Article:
Want to Hear an Interesting Story?
I have an older brother (well technically I have two living) who is 18 years and one day older than I am. That said, while we acknowledged ourselves as siblings, we grew up having experiences like that of only children. It was this disconnect in our lives as siblings that made me interested in the bonds and relationships we have with family and how that shapes who we are.
One of the things that used to fascinate me as a child was how we got our names. (My brother closest to my age, and central to this story, also has a T first name but let's focus on middle names). As a child I found it amusing to hear the debate on what my first name would be (a story for another time) and that my middle name was carefully selected by my great-grandmother. Additionally, I'd learn that it was an honor I was one of the few of the many of us that called her granny that she named; which spoke to the close nature of my mother’s relationship and eventually mine to my great-grandmother. Of course, being the inquisitive child I was, I began to drill everyone on how they got their names and why.
My mother I found out dodged the bullet that is James Etta because my grandmother hated it. I learned my favorite aunt had a spelling mistake on her birth certificate for her middle name. I learned my uncle was named by mother who liked the middle name Allen and so on. Names on my mother's side always seemed to have a story and I was fascinated to hear them. Even my own child is named after my father, mother, and paternal grandfather, respectively. However, there was one name that always confused me, and it was my brother's middle name.
My brother was born during an interesting time in American history - the period of the Vietnam war. Like many other communities during those years, the draft had hit segregated Black Louisville hard, and it was a topic of much discussion both in the news and on the streets. Like now, people were taking to the streets to protest not only the war but a long list of social justice issues.
My mother at the time was a young woman in her late teens, not long out of high school, and found herself becoming a mother for the first time. I never asked, but I can imagine what it must have been like to be a young new mother and wife during such political unrest and social upheaval. I often imagine it's similar to the feelings I felt being pregnant, not yet knowing the gender of my child in 2013 watching those who look like me begin to band together to protest the verdict of Trayvon Martin's case. I recall how fearful I felt, that I may have a son who may look just like that young man, and what kind of world I was bringing this child into.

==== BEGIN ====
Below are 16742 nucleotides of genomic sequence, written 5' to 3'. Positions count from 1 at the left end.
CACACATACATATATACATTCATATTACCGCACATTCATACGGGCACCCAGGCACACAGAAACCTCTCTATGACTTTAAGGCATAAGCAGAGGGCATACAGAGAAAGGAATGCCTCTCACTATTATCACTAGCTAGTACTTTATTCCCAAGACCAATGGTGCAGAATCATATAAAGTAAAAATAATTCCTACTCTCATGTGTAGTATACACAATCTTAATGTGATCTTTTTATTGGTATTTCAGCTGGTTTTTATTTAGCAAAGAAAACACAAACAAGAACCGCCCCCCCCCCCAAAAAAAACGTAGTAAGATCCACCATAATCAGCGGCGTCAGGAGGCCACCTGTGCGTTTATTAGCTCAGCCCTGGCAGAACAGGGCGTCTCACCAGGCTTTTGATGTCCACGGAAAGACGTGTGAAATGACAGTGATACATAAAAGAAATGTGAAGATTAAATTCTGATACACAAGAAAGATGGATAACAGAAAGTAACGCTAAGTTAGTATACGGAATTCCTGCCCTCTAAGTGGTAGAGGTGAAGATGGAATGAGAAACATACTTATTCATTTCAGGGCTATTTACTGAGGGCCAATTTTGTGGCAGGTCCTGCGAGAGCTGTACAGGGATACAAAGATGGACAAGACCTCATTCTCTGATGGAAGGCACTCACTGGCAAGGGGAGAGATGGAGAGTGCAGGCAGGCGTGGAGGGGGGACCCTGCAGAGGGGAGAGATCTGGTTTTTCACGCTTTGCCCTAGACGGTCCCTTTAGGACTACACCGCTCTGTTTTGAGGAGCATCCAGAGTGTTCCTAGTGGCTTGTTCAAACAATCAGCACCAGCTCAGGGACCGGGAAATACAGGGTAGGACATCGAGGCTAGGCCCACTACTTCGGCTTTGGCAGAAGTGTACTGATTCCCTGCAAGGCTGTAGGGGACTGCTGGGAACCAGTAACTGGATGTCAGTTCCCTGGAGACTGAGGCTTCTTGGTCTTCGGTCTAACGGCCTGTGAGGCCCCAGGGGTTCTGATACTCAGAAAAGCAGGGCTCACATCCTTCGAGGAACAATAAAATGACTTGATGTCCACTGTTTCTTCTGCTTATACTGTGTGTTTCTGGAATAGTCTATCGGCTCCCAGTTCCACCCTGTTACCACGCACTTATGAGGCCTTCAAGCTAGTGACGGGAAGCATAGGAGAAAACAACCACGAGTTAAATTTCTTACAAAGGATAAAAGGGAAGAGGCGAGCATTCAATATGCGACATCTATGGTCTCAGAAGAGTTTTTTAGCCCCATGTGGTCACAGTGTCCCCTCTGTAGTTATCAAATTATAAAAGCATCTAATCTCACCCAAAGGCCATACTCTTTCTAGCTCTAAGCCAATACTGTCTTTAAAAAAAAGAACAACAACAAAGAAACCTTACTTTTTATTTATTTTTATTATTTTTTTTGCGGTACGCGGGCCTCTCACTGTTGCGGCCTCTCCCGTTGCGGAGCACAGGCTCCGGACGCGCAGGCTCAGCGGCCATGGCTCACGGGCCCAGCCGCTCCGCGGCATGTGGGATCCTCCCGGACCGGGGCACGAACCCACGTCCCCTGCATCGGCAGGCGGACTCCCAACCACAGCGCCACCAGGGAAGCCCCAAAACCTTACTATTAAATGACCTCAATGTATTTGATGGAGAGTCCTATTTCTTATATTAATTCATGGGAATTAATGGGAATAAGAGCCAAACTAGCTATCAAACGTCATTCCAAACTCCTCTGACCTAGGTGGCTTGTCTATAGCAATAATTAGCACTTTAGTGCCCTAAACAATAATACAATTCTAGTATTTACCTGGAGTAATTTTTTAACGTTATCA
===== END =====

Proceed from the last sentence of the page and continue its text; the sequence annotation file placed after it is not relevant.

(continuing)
Though I do not know all the details about my mother’s life in the 60s, I do know that this time period profoundly affected my mother. She was affected so much that she decided to give my brother the middle name Nobel, after Alfred Nobel the scientist and inventor that upon his death established the Nobel prize. Nobel in his will outlined that the majority his fortune was to be used to give prizes to individuals that contributed to the betterment of humanity in the field of physics, chemistry, physiology or medicine, literature and peace.
Nobel of course understood and can be quoted saying that "Good wishes alone will not ensure peace." Just like our best laid plans sometimes do not follow the path we mean, my mother's naming plan did not work out how she intended. My mother had unfortunately inherited the family language delay, so her Bs sounded like Vs. When the nurse recorded my brother's name, she replaced the B with a V and thus my brother who was supposed to be named Nobel was given Novell. I will admit now like all siblings do, I died of laughter when I realized that not only did my brother's middle name sound like Noel but it was a legitimate spelling mistake. However that said, as I got older I would grow to understand how deeply war and unrest must have changed my mother to name her son after a prize given for peace - which is now a family name as my brother passed it on to my niece. Just like the controversy my brother's misspelling caused, the Nobel prize has often been controversial regarding who it was awarded to and who was nominated. Nevertheless, I think it speaks to the complexity of human nature and more importantly that we must think not just of our actions as just belonging to ourselves but to the wider community and world.
I tell this story because for many of us the Nobel prize is not an award that always sits in the front of our minds. Many of us only think about the peace prize but the Nobel committee also awards prizes in areas that, right now, speak to more than just the protests in the street over social justice so similar in nature to what my mother must have seen as a young woman in the 60s. We should be supporting our academics, scientists, doctors, and deep thinkers now more than ever as we sit on this ledge of opportunity to make large improvements to the ways we all live. The research and work that is happening in labs, think tanks, and universities will be the foundation to solving the crisis with Covid-19 and pandemics like it in the future, but furthermore could solve the social problems we are facing now with social unrest due to systematic/institutional racism, economics, climate change, and education. That is the legacy of the Nobel prize to recognize those offering us hope for a better future regardless of their nationality but solely based on their worthiness, or to loosely quote one of the most famous recipients of the prize their "intelligence plus character".
So be a champion of science, encourage those around you to not remain silent in the face of injustice, advocate for truth, and believe in hope. The same hope for a better future that inspired a teenage girl to try to name her son Nobel, and that I hope we all have in our hearts as we close out 2020 and enter 2021.